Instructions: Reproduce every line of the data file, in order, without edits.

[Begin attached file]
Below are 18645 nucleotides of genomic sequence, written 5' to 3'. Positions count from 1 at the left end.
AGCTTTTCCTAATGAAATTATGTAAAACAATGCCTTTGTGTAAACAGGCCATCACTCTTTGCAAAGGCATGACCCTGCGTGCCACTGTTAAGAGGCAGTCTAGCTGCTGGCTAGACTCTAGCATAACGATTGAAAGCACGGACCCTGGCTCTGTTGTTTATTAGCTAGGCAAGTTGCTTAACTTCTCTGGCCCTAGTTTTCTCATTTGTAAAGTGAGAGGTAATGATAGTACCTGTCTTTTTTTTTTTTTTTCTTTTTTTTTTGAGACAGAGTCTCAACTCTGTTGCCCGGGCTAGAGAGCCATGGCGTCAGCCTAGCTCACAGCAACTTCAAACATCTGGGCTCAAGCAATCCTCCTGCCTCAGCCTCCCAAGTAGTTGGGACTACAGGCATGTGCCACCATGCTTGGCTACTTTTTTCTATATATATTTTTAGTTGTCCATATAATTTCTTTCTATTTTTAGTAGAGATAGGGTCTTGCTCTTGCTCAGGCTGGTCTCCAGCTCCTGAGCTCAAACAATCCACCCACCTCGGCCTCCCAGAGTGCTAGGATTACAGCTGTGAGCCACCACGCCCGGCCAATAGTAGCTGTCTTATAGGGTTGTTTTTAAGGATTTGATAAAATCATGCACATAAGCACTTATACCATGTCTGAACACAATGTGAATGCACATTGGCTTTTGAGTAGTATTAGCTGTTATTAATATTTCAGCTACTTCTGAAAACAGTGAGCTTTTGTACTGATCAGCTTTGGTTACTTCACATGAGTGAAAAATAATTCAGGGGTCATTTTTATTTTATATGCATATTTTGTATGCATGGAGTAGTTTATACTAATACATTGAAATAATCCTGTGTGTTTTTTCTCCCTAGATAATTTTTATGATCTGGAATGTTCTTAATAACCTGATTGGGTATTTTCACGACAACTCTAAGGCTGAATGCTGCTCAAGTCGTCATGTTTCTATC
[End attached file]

Below are 18645 nucleotides of genomic sequence, written 5' to 3'. Positions count from 1 at the left end.
AGCTTTTCCTAATGAAATTATGTAAAACAATGCCTTTGTGTAAACAGGCCATCACTCTTTGCAAAGGCATGACCCTGCGTGCCACTGTTAAGAGGCAGTCTAGCTGCTGGCTAGACTCTAGCATAACGATTGAAAGCACGGACCCTGGCTCTGTTGTTTATTAGCTAGGCAAGTTGCTTAACTTCTCTGGCCCTAGTTTTCTCATTTGTAAAGTGAGAGGTAATGATAGTACCTGTCTTTTTTTTTTTTTTTCTTTTTTTTTTGAGACAGAGTCTCAACTCTGTTGCCCGGGCTAGAGAGCCATGGCGTCAGCCTAGCTCACAGCAACTTCAAACATCTGGGCTCAAGCAATCCTCCTGCCTCAGCCTCCCAAGTAGTTGGGACTACAGGCATGTGCCACCATGCTTGGCTACTTTTTTCTATATATATTTTTAGTTGTCCATATAATTTCTTTCTATTTTTAGTAGAGATAGGGTCTTGCTCTTGCTCAGGCTGGTCTCCAGCTCCTGAGCTCAAACAATCCACCCACCTCGGCCTCCCAGAGTGCTAGGATTACAGCTGTGAGCCACCACGCCCGGCCAATAGTAGCTGTCTTATAGGGTTGTTTTTAAGGATTTGATAAAATCATGCACATAAGCACTTATACCATGTCTGAACACAATGTGAATGCACATTGGCTTTTGAGTAGTATTAGCTGTTATTAATATTTCAGCTACTTCTGAAAACAGTGAGCTTTTGTACTGATCAGCTTTGGTTACTTCACATGAGTGAAAAATAATTCAGGGGTCATTTTTATTTTATATGCATATTTTGTATGCATGGAGTAGTTTATACTAATACATTGAAATAATCCTGTGTGTTTTTTCTCCCTAGATAATTTTTATGATCTGGAATGTTCTTAATAACCTGATTGGGTATTTTCACGACAACTCTAAGGCTGAATGCTGCTCAAGTCGTCATGTTTCTATC